The International Atomic Energy Agency (IAEA) has disclosed that it is providing technological and engineering support for the first of a kind construction and implementation of borehole disposal facilities for radioactive waste, as part of a pilot project underway in Malaysia and Ghana, funded by Canada.
Heather Looney, Head of the Nuclear Security of Materials and Facilities Section at the IAEA’s Division of Nuclear Security, underscored that the borehole system allows for “a permanent disposition, rather than storage, solution”.
“One of the most important benefits expected from this project is the overall enhancement of nuclear security and radiation safety at the national and regional level, as well as globally. The IAEA systematically assists countries to identify and implement optimal solutions for the safe and secure use, storage, and now permanent disposal of their radioactive sources. We hope that Malaysia’s success will encourage other countries to learn from the best practices in relation to borehole disposal of radioactive sources.”Heather Looney
The IEA noted that Ghana is at an advanced stage of implementing its borehole project, with significant progress having been made in the regulatory authorization processes. The borehole facility construction is expected to begin as soon as the licensing review process is completed.
“We are implementing the borehole disposal system as a final solution for disused sealed radioactive sources generated in the country.
“The successful implementation of the borehole disposal system will provide the country with a licensed disposal facility, and at the same time will further enhance the human and technical capabilities required for the country’s nuclear power programme.”Eric Tetteh Glover, Head of the Radioactive Waste Management Centre of the Radiation Protection Institute, Ghana Atomic Energy Commission
Sealed radioactive sources are important for many nuclear applications in industry, medicine, agriculture and research.
Their uses include treating cancer, extending food shelf life, sterilizing medical supplies, irradiating seeds to enhance food production, supporting oil and gas prospecting, measuring soil density for construction and in common smoke detectors.
A cradle-to-grave management approach to radioactive sources recognizes that a radioactive source continues to require safety and security arrangements after the end of its use, and ensures such continuous safety and security.
“The borehole disposal is a fit-for-purpose and cost-effective solution in general, because it is specifically designed for disposal of disused sealed radioactive sources (DSRSs) and is economically affordable in comparison with the other disposal pathways, such as geological disposal.”Nora Zakaria, Head of the IAEA Waste Technology Section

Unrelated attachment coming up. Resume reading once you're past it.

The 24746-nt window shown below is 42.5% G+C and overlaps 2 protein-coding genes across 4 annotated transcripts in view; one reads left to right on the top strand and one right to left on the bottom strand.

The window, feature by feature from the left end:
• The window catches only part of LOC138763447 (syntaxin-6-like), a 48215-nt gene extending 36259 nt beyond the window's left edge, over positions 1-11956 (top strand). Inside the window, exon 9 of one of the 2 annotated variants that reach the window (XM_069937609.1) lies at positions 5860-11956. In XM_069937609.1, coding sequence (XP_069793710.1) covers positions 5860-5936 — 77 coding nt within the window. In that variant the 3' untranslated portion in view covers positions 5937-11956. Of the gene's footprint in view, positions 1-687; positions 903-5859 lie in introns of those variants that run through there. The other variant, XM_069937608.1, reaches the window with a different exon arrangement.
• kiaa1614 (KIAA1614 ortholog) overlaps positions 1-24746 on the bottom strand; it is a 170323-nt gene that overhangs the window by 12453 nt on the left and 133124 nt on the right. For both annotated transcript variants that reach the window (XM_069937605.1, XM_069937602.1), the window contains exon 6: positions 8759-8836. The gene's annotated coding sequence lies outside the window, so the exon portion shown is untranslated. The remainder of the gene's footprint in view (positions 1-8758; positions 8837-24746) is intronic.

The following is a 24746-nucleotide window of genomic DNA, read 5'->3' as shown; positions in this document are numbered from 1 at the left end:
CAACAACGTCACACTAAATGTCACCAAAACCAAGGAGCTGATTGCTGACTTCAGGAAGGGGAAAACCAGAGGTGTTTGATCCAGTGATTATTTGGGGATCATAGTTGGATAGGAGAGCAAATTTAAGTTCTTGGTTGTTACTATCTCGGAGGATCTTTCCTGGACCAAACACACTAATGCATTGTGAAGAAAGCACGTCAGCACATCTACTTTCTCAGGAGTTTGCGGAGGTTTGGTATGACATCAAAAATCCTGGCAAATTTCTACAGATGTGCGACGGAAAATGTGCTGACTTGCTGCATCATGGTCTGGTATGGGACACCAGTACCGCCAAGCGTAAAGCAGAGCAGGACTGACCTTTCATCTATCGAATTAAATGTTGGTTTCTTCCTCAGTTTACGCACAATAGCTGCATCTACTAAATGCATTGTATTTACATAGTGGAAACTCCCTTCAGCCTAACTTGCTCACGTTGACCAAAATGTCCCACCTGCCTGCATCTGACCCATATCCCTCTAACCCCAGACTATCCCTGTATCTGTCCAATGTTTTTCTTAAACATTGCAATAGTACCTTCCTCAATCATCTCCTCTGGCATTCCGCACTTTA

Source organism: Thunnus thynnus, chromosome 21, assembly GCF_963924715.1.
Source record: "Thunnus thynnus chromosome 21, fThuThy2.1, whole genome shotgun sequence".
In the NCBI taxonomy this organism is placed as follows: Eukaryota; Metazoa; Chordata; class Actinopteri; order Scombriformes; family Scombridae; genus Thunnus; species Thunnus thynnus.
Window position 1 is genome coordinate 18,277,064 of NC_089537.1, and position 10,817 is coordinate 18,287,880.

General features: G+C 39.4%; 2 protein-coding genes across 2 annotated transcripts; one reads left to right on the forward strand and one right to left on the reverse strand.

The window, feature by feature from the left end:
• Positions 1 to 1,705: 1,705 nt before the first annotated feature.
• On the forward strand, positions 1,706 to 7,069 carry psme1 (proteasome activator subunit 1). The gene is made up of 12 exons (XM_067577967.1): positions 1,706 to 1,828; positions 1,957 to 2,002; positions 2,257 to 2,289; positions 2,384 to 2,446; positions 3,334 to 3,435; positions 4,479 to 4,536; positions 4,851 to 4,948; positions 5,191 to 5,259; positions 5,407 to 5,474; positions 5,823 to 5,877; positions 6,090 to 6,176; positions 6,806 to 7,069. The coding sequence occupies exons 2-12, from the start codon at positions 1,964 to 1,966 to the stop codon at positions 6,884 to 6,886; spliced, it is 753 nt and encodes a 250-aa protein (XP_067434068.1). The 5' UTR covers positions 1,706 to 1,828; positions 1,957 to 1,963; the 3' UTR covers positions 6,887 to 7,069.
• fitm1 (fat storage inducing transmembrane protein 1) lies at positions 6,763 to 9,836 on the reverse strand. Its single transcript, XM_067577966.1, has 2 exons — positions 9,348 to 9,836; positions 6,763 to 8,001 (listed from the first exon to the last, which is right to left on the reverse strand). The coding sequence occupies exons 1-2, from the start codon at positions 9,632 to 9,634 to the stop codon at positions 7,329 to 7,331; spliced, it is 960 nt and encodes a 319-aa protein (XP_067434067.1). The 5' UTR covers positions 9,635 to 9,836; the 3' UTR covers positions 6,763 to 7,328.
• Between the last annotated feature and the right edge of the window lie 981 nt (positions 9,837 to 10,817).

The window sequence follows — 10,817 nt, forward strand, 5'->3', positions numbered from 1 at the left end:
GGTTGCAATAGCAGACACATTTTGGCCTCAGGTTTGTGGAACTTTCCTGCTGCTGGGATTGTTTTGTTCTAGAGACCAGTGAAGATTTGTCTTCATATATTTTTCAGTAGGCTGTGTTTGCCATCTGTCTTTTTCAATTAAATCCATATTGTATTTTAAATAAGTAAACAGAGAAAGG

Malaysia’s borehole disposal facility nears completion
In Malaysia, the preparatory work for the commencement of the borehole facility construction is now in its final stages and it is expected that the facility, which takes up to six weeks to build, will be operational soon.
Following the country’s request, the IAEA has been assisting the authorities and the national stakeholders, including the Malaysia Nuclear Agency (MNA) and the Atomic Energy Licensing Board (AELB), in developing guidance documents; designing and procuring borehole disposal equipment and tools; carrying out technical testing and facilitating capacity building, and more.
IAEA expert missions to Malaysia have focused on testing and providing guidance on the commissioning of the disposal operations and equipment, as well as on the oversight of the borehole facility construction. The Agency is also providing technical assistance and advice throughout the facility construction and through capacity building to develop the expertise required for its operation.
“The disposal of stored DSRSs into boreholes reduces safety and security risks and enables their efficient management.
“The implementation of the borehole disposal method allows Malaysia to dispose the majority of category three to five DSRSs in its stockpile, especially the sources which were used prior to the establishment of appropriate regulatory requirements and are still in storage, that are usually associated with management concerns.”Mohd Zaidi Ibrahim, Manager at the Waste Technology Development Centre (WasTeC) of the Waste and Environment Technology Division in the Malaysian Nuclear Agency
The completion of borehole disposal facilities in Ghana and Malaysia aims to significantly reduce the risks related to the disused radioactive sources.
“The impact will go beyond the borders of these countries, as in the long-term this will be a model for other countries to follow. It is a major milestone for safety and security of disused sources.”Anna Clark, Head of the IAEA of the Waste and Environmental Safety Section
Disposal is the final phase for sealed radioactive sources when they have reached their end of life and are declared radioactive waste.
However, disposal is not an easy task, because selecting the type of disposal facility depends on multiple factors, such as the type and quantity of radioactive waste; the existing and future environmental, geological, seismic and climate conditions; and available funds.
For countries with limited amounts of radioactive waste, disposal could theoretically involve safe, secure and permanent placement inside boreholes, deep underground.